JetBlue Airways canceled or delayed over half of its flights yesterday, leaving passengers stranded for hours. meric AP/Elaine Thompson JetBlue left hundreds of passengers stranded after delaying or canceling half of its flights on Thursday. The airline said severe weather in Florida and New England caused the flight disruptions. Weather was a primary factor in delays that occurred over the summer, causing issues for American and Spirit. See more stories on Insider's business page. JetBlue Airways canceled or delayed over half of its flights yesterday, leaving passengers at some airports stranded for hours.On Thursday, JetBlue passengers complained on Twitter about hours-long flight delays and subsequent cancellations, with some saying they were stranded for up to 25 hours."The bulk of cancellations ... were the result of dangerous thunderstorms in South Florida and the Northeast last night and into this morning. This weather leads to airport closures and air traffic control programs. Whenever these weather events take place they can also create residual impacts as we work to reposition aircraft and crews," a JetBlue spokesperson told Insider.According to data from FlightAware, 50% of JetBlue flights were disrupted yesterday, with 44% being delayed and 6% being canceled. The airline had the highest ratio of flight disruptions compared to other carriers, including Southwest and American which only had 20% of flights delayed and 1% and 2% canceled, respectively.Meanwhile, Delta Air Lines, which, according to the airline, has the largest operation at New York's JFK International Airport, only had 17% of its flights delayed and 0% canceled on Thursday. Today, JetBlue has already delayed 27% and canceled 6% of its flights, compared to Delta, American, United, and Southwest that have all delayed less than 10% and canceled between 0 and 1%.Weather was the principal factor in the hundreds of flight cancellations incurred by airlines over the summer. In June, American was forced to slash 80 flights a day after extreme weather disrupted the operation. The airline also cut 1% of its schedule for July to help manage the travel boom as it battled weather and labor shortages.Meanwhile, Spirit Airlines' operation broke down after a poorly timed combination of severe weather and staffing issues, forcing it to cancel 2,000 flights as it fought to get its schedule back on track. Its slow recovery got the attention of the US Department of Transportation, which contacted the airline to "remind" them of passenger rights when their flights are canceled, reported The Points Guy. Spirit was still canceling half of its flights into its fifth day of disruptions, while JetBlue has only canceled 8% on its second day, according to FlightAware.Read the original article on Business Insider.....»»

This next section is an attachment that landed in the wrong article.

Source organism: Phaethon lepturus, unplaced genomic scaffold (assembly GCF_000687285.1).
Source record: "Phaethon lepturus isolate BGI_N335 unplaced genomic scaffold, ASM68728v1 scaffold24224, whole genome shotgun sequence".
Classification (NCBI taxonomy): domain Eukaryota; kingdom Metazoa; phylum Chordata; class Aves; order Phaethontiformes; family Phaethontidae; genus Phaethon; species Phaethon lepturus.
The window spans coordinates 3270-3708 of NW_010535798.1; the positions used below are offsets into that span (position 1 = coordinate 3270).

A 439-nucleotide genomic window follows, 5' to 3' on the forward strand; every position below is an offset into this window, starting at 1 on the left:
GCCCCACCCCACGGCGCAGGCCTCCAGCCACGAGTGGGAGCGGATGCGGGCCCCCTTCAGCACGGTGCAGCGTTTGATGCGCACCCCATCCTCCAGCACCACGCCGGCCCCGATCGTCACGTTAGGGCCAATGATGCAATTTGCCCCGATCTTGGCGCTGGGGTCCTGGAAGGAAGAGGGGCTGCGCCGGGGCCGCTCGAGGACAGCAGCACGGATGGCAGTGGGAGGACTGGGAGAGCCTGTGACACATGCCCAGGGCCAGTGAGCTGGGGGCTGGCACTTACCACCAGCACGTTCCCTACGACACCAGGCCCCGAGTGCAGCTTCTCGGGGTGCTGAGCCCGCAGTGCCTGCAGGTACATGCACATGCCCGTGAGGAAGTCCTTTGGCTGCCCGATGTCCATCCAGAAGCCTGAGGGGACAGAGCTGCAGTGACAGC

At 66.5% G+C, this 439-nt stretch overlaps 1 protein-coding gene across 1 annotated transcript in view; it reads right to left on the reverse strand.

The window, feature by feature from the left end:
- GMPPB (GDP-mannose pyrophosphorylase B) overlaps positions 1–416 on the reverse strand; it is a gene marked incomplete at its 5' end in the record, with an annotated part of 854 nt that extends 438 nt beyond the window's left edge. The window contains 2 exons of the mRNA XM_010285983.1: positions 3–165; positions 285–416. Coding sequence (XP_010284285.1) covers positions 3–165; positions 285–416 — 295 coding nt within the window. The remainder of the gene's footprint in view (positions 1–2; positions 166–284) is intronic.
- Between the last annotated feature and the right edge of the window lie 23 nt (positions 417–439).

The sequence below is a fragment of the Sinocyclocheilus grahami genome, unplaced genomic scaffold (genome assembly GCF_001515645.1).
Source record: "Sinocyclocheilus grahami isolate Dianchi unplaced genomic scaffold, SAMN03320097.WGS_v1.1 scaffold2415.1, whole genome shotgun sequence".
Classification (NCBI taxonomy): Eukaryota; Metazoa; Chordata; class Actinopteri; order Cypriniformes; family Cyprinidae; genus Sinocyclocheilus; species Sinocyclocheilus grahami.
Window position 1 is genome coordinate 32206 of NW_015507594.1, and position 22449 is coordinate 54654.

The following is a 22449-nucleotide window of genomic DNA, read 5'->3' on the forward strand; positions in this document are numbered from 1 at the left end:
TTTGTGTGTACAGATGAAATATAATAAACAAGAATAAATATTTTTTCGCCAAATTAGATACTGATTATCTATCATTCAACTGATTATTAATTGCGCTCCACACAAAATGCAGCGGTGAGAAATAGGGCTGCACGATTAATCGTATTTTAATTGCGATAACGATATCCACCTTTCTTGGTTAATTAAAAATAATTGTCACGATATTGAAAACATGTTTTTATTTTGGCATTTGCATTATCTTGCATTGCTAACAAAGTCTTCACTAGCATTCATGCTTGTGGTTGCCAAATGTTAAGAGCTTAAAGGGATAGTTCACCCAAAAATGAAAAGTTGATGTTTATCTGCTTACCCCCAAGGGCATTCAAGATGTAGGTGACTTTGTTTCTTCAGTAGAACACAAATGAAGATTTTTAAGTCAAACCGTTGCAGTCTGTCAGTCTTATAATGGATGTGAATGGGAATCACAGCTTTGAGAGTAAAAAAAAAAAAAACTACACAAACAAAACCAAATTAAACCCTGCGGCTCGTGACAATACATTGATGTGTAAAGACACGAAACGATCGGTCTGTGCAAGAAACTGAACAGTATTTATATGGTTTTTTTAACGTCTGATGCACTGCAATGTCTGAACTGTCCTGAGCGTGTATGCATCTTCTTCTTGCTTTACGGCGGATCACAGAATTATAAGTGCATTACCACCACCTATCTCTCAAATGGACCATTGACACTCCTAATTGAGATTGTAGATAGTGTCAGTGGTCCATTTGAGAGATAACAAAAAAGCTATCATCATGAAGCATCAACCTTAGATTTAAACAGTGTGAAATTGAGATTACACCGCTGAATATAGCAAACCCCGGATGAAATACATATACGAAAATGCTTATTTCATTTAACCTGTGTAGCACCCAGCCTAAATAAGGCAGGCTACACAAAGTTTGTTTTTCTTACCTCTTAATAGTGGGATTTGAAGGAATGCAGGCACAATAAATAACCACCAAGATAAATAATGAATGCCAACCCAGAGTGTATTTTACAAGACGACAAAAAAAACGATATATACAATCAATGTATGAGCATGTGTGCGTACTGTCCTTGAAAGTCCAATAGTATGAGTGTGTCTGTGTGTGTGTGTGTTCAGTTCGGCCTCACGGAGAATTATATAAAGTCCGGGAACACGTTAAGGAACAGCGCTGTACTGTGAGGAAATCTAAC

Category: worldSource: nytSep 24th, 2021

Futures Slide Alongside Cryptocurrencies Amid China Crackdown